PBWB Ethopia 2015


In February of 2015, Anthony Leddin travelled to Ethiopia to carry out the first pilot plant breeding training with Plant Breeders Without Borders (PBWB), a new NGO. The training was facilitated in Ethiopia by the International Livestock Research Institute (ILRI), which is a part of the Consultative Group for International Agriculture Research (CGIAR), a network of agricultural research centres for the public good. The training was delivered to 18 people including local farmers that ILRI is encouraging to start their own businesses in forage seed production. Technical staff from ILRI were also included in the training to give ILRI the option of doing pre-breeding development of material for farmers to use. The training was focused on temperate forage species, for land regions in Ethiopia with an altitude of greater than 1700 metres.

In the pilot project the attendees were trained how to become plant breeders in both cross and self-pollinated species. This training was important for a number of reasons. Currently Ethiopia is experiencing a great bottleneck in the supply of forage for its livestock. No overseas company is willing to invest their newly bred varieties into a marketplace where the informal seed system would quickly see the loss of control of production of that variety. Registration of new varieties coming into Ethiopia can take up to seven years before they can be allowed to be used by farmers. This strict system implemented by the government could be stifling investment in this sector.

In gauging the success of the course there are a couple of indicators that showed that the knowledge transfer was being taken up:

  • The practical crossing techniques in the field shown by everyone were very good with minimal flower damage. This would lead to a high percentage of successful crosses.
  • There were many questions asked in the theoretical section showing that there was genuine interest.
  • At the end of the course everyone had to design their own breeding program and everyone did this well.

Attendees filled in a survey after the training and this is available for the Crawford Fund to review. In summary a question asked what were the most limiting factors of you going out and starting your own breeding program in Africa and these were the answers:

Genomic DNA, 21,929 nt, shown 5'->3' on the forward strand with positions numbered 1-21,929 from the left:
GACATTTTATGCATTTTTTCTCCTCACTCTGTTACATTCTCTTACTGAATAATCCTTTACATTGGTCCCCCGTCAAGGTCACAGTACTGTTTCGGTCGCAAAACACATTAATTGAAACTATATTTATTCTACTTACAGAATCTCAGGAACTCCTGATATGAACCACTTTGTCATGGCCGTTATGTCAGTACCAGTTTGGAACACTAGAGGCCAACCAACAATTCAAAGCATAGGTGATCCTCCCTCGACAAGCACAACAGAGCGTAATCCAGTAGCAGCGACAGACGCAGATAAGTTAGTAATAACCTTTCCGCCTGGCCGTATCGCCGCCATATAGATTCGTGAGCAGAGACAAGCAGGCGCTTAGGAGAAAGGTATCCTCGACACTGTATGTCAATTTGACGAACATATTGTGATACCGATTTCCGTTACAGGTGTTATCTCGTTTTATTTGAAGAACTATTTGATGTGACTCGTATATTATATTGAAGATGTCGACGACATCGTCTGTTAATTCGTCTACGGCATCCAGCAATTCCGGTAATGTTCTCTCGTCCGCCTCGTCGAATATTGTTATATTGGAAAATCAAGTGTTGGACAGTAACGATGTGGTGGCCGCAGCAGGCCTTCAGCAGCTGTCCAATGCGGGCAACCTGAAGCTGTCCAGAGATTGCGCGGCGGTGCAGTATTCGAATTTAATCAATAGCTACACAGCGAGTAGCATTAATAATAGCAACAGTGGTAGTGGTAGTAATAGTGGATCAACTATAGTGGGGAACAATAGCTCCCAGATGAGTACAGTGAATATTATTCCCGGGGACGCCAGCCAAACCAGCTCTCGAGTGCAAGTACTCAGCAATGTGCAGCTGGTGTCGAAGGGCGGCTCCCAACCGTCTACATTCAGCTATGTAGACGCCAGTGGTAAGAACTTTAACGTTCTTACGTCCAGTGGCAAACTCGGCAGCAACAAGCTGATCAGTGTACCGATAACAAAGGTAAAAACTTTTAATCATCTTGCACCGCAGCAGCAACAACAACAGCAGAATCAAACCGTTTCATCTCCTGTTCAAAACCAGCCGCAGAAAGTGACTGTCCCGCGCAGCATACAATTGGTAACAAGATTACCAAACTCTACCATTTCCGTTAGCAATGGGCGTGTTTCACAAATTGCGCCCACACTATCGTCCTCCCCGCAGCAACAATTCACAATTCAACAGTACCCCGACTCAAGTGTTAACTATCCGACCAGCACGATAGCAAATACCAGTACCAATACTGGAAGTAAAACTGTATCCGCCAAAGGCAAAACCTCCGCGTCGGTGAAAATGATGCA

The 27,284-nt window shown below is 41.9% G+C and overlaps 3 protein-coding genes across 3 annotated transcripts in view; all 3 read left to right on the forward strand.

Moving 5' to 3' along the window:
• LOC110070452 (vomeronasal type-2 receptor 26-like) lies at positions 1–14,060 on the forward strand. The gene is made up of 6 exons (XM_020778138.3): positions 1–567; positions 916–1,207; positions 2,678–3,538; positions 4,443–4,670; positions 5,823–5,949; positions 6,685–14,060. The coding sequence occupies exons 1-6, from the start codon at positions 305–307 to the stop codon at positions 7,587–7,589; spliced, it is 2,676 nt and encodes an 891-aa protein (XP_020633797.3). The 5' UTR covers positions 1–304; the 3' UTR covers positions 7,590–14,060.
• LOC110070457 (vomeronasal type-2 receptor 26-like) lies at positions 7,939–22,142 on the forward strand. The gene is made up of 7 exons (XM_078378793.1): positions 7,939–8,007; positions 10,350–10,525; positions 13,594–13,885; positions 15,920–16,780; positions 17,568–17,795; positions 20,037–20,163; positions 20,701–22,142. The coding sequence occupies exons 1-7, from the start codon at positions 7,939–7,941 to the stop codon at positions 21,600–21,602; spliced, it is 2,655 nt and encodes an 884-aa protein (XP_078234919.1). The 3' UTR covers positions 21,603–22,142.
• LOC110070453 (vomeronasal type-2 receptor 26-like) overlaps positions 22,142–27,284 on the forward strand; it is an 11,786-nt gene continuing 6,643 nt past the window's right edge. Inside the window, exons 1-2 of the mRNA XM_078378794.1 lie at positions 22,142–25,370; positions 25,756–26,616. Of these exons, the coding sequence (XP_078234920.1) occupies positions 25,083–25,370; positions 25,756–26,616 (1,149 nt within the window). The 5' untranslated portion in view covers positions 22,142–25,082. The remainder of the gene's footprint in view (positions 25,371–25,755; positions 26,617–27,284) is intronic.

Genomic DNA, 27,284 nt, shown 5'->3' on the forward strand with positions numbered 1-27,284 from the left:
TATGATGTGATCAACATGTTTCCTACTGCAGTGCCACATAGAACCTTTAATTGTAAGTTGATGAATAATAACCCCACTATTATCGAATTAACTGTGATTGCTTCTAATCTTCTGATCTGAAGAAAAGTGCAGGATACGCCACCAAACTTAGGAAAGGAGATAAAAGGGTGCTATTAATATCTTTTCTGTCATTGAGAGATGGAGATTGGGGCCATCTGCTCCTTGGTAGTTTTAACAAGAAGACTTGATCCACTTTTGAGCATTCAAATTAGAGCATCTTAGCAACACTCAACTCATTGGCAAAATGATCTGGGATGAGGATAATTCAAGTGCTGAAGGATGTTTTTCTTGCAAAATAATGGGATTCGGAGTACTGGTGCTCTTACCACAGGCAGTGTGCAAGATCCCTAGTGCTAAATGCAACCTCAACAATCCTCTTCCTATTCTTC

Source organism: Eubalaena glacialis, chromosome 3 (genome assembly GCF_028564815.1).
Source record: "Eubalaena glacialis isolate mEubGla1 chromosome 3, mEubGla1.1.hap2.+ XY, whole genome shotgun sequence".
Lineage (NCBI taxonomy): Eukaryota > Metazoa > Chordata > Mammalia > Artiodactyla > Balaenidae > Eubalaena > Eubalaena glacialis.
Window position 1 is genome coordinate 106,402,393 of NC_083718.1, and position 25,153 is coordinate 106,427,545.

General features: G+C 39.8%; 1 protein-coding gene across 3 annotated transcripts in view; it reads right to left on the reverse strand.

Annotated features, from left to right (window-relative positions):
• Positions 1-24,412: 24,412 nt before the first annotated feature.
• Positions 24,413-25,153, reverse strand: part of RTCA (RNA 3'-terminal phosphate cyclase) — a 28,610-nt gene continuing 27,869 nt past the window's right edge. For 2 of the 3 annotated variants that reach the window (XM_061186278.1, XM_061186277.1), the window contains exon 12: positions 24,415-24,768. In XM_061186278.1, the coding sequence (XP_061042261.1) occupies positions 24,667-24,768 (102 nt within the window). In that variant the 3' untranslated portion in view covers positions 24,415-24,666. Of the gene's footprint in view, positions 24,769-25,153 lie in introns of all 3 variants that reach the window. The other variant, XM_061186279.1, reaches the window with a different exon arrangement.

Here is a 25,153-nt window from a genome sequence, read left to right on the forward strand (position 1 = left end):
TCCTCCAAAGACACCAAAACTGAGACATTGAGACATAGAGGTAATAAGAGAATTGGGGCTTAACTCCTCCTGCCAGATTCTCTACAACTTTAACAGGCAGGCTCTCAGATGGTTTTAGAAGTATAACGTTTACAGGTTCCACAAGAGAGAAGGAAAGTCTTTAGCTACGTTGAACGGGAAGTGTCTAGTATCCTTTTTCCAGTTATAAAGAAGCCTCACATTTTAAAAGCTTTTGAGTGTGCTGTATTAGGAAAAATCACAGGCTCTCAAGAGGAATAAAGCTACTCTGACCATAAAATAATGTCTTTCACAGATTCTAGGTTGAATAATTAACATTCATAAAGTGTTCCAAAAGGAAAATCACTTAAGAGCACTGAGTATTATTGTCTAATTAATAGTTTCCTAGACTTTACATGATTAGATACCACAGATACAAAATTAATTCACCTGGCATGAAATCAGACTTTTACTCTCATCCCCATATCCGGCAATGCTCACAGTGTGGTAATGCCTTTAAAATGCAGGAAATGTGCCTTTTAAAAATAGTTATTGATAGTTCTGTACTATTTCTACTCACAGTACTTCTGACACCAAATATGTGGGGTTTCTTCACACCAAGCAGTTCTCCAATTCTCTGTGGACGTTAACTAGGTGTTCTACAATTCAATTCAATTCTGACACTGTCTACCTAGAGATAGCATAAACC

• Lack of resources
  • Lack of money
  • Poor government policies in this area
  • More training was needed
  • More land was needed
  • They didn’t have the commitment
  • An undeveloped market
  • Not enough awareness of improved forages in Ethiopia

Read a more detailed report of the project.

Upcoming Projects

Plant Breeders Without Borders is currently developing a webinar that people can listen to at any time. The topics of discussion will include:

  • Participatory plant breeding, how it works
  • CGIAR in a 3rd world/developing country
  • The shortage of plant breeders around the world
  • Plant breeding education for the new generation of plant breeders around the world
  • World food shortages and how plant breeding can help
  • Under utilized plant species
  • A plant breeders experience of working overseas

Guest speakers are being finalized and more details will be made public soon so watch this space.

PBWB is also in discussions with universities, government aid agencies and non-government aid groups to develop a masters short course in plant breeding in Australia for international plant breeding students from developing and third world countries that are interested in further development of their plant breeding knowledge. More details shortly.

Since the first pilot project in Ethiopia PBWB has received requests for more plant breeding training in developing and third world countries, and interest in people being volunteers. Keep the interest coming.